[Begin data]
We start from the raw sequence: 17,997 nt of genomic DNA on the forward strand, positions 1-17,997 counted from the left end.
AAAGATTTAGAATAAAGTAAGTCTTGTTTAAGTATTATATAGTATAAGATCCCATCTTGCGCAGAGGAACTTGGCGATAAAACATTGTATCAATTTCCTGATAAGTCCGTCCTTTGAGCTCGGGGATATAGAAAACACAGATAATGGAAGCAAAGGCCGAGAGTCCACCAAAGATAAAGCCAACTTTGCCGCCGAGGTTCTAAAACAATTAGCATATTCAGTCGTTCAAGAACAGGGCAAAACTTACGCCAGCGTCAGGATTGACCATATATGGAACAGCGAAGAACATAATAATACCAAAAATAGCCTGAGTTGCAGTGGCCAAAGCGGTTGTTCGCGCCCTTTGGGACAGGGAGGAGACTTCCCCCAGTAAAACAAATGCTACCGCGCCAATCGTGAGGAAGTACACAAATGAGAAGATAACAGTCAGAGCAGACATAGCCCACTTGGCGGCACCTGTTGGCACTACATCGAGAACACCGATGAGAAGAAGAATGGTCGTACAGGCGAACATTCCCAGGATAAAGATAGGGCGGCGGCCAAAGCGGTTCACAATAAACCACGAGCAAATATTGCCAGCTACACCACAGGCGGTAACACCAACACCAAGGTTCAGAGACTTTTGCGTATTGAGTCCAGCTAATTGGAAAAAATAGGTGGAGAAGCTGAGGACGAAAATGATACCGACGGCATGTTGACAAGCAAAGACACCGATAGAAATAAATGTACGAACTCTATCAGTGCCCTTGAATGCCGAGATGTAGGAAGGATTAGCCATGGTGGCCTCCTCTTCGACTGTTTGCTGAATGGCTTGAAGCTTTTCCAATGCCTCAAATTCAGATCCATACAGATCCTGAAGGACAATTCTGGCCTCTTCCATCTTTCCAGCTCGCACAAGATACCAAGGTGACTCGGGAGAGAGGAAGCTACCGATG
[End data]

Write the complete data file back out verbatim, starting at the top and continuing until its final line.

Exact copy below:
We start from the raw sequence: 17,997 nt of genomic DNA on the forward strand, positions 1-17,997 counted from the left end.
AAAGATTTAGAATAAAGTAAGTCTTGTTTAAGTATTATATAGTATAAGATCCCATCTTGCGCAGAGGAACTTGGCGATAAAACATTGTATCAATTTCCTGATAAGTCCGTCCTTTGAGCTCGGGGATATAGAAAACACAGATAATGGAAGCAAAGGCCGAGAGTCCACCAAAGATAAAGCCAACTTTGCCGCCGAGGTTCTAAAACAATTAGCATATTCAGTCGTTCAAGAACAGGGCAAAACTTACGCCAGCGTCAGGATTGACCATATATGGAACAGCGAAGAACATAATAATACCAAAAATAGCCTGAGTTGCAGTGGCCAAAGCGGTTGTTCGCGCCCTTTGGGACAGGGAGGAGACTTCCCCCAGTAAAACAAATGCTACCGCGCCAATCGTGAGGAAGTACACAAATGAGAAGATAACAGTCAGAGCAGACATAGCCCACTTGGCGGCACCTGTTGGCACTACATCGAGAACACCGATGAGAAGAAGAATGGTCGTACAGGCGAACATTCCCAGGATAAAGATAGGGCGGCGGCCAAAGCGGTTCACAATAAACCACGAGCAAATATTGCCAGCTACACCACAGGCGGTAACACCAACACCAAGGTTCAGAGACTTTTGCGTATTGAGTCCAGCTAATTGGAAAAAATAGGTGGAGAAGCTGAGGACGAAAATGATACCGACGGCATGTTGACAAGCAAAGACACCGATAGAAATAAATGTACGAACTCTATCAGTGCCCTTGAATGCCGAGATGTAGGAAGGATTAGCCATGGTGGCCTCCTCTTCGACTGTTTGCTGAATGGCTTGAAGCTTTTCCAATGCCTCAAATTCAGATCCATACAGATCCTGAAGGACAATTCTGGCCTCTTCCATCTTTCCAGCTCGCACAAGATACCAAGGTGACTCGGGAGAGAGGAAGCTACCGATG